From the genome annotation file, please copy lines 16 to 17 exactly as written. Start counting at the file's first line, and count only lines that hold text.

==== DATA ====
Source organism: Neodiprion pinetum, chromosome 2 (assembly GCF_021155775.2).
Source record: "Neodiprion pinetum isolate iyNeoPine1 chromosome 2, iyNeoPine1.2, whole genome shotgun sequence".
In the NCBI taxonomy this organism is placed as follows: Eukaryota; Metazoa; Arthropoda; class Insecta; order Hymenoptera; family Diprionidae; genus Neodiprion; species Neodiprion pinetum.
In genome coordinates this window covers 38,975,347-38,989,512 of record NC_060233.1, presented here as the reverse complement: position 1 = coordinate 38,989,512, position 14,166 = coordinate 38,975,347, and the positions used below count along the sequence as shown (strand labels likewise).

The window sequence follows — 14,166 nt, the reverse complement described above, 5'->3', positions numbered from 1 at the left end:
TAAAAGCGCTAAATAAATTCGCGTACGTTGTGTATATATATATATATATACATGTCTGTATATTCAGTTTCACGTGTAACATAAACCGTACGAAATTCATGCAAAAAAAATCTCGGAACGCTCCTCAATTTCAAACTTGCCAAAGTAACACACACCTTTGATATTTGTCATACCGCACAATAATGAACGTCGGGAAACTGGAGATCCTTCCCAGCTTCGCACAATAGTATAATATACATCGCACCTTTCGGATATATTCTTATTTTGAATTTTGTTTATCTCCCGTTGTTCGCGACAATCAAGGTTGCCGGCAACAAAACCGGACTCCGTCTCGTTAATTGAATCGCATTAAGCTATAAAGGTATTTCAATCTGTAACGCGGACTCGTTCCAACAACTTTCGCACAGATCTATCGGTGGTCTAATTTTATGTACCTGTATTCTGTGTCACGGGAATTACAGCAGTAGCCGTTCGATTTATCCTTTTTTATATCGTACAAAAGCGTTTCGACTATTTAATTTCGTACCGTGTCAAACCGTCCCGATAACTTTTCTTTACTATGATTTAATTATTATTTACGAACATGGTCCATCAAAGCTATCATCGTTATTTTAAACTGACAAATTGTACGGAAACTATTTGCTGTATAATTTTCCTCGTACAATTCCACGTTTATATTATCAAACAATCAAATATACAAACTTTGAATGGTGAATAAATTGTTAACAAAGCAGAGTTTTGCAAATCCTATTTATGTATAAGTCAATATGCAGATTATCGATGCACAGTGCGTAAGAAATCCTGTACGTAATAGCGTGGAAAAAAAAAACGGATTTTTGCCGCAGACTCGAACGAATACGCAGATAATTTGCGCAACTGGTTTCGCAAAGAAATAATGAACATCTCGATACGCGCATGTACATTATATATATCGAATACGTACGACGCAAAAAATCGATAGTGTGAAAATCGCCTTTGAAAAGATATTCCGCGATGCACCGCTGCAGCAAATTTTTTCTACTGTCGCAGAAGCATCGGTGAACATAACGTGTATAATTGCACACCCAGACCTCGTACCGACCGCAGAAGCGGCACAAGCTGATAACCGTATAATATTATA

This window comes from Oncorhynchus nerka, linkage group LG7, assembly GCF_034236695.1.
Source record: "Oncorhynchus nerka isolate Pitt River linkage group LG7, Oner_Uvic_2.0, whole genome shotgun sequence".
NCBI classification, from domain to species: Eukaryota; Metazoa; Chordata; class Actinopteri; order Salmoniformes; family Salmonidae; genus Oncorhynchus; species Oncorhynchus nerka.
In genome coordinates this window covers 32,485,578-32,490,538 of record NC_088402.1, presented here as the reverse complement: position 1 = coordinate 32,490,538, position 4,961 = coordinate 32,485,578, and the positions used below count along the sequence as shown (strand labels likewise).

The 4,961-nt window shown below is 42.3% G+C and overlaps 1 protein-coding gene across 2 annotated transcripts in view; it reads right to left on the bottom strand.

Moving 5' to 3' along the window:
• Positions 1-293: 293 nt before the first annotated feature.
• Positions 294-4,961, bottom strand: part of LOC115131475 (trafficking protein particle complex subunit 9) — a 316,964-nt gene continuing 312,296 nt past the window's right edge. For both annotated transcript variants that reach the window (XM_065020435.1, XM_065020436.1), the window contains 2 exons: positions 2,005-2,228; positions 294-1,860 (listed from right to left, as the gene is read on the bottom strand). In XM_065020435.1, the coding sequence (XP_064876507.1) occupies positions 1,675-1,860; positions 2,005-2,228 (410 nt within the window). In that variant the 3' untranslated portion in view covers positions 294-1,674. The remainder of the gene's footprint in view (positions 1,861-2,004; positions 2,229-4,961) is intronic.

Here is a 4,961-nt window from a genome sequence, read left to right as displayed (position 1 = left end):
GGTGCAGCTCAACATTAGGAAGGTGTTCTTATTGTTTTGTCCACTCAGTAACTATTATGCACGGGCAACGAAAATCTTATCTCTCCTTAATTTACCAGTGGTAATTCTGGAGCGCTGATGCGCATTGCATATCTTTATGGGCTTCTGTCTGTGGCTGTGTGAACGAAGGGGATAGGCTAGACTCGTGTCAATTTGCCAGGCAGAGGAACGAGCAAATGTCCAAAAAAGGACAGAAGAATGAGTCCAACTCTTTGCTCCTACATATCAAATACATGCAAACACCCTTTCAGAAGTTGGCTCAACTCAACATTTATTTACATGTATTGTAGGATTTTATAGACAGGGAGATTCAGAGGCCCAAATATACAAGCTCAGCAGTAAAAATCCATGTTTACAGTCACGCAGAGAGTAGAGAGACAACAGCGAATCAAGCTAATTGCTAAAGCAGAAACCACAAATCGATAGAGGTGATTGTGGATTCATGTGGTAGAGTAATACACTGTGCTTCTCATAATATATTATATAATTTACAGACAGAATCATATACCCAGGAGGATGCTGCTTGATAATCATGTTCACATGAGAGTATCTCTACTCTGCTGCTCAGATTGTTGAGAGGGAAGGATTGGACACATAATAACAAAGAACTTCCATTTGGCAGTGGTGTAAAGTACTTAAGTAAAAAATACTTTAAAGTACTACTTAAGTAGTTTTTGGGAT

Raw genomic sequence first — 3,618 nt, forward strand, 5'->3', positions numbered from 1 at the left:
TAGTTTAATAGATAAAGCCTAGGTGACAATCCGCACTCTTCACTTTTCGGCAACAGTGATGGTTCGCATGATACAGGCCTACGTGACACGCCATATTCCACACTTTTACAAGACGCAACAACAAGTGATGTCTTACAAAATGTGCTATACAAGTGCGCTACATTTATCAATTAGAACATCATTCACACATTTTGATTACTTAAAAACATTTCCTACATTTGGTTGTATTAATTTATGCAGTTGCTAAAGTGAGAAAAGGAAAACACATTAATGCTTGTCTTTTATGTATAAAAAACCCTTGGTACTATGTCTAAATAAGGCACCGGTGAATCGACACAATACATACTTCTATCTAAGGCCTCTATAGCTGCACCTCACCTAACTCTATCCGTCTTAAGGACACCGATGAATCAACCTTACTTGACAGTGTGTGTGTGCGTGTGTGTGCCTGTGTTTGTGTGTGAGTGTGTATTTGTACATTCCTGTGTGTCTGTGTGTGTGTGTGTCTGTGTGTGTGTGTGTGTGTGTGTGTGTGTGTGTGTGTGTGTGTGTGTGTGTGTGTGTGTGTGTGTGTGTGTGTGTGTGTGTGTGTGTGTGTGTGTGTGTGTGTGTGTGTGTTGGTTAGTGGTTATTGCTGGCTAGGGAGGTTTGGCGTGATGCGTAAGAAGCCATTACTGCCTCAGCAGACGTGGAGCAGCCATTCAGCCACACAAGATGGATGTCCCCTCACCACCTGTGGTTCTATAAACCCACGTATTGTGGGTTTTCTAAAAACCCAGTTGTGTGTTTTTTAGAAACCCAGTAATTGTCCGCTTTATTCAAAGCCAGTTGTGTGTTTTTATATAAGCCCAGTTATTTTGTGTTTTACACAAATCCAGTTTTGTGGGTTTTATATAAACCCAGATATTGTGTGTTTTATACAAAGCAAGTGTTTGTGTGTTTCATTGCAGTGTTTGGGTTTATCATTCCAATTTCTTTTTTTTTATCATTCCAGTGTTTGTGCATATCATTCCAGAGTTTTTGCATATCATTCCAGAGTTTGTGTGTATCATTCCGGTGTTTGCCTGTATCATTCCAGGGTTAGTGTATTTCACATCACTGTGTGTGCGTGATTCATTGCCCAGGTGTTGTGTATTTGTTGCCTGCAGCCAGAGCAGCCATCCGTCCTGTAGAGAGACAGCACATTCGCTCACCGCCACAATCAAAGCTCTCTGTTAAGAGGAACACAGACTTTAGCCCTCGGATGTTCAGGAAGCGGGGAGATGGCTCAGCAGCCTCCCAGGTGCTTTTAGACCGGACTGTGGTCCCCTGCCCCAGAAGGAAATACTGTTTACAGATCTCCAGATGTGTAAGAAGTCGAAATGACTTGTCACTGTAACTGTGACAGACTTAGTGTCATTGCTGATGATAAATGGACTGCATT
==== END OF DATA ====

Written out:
GGTGCAGCTCAACATTAGGAAGGTGTTCTTATTGTTTTGTCCACTCAGTAACTATTATGCACGGGCAACGAAAATCTTATCTCTCCTTAATTTACCAGTGGTAATTCTGGAGCGCTGATGCGCATTGCATATCTTTATGGGCTTCTGTCTGTGGCTGTGTGAACGAAGGGGATAGGCTAGACTCGTGTCAATTTGCCAGGCAGAGGAACGAGCAAATGTCCAAAAAAGGACAGAAGAATGAGTCCAACTCTTTGCTCCTACATATCAAATACATGCAAACACCCTTTCAGAAGTTGGCTCAACTCAACATTTATTTACATGTATTGTAGGATTTTATAGACAGGGAGATTCAGAGGCCCAAATATACAAGCTCAGCAGTAAAAATCCATGTTTACAGTCACGCAGAGAGTAGAGAGACAACAGCGAATCAAGCTAATTGCTAAAGCAGAAACCACAAATCGATAGAGGTGATTGTGGATTCATGTGGTAGAGTAATACACTGTGCTTCTCATAATATATTATATAATTTACAGACAGAATCATATACCCAGGAGGATGCTGCTTGATAATCATGTTCACATGAGAGTATCTCTACTCTGCTGCTCAGATTGTTGAGAGGGAAGGATTGGACACATAATAACAAAGAACTTCCATTTGGCAGTGGTGTAAAGTACTTAAGTAAAAAATACTTTAAAGTACTACTTAAGTAGTTTTTGGGAT

Raw genomic sequence first — 3,618 nt, forward strand, 5'->3', positions numbered from 1 at the left: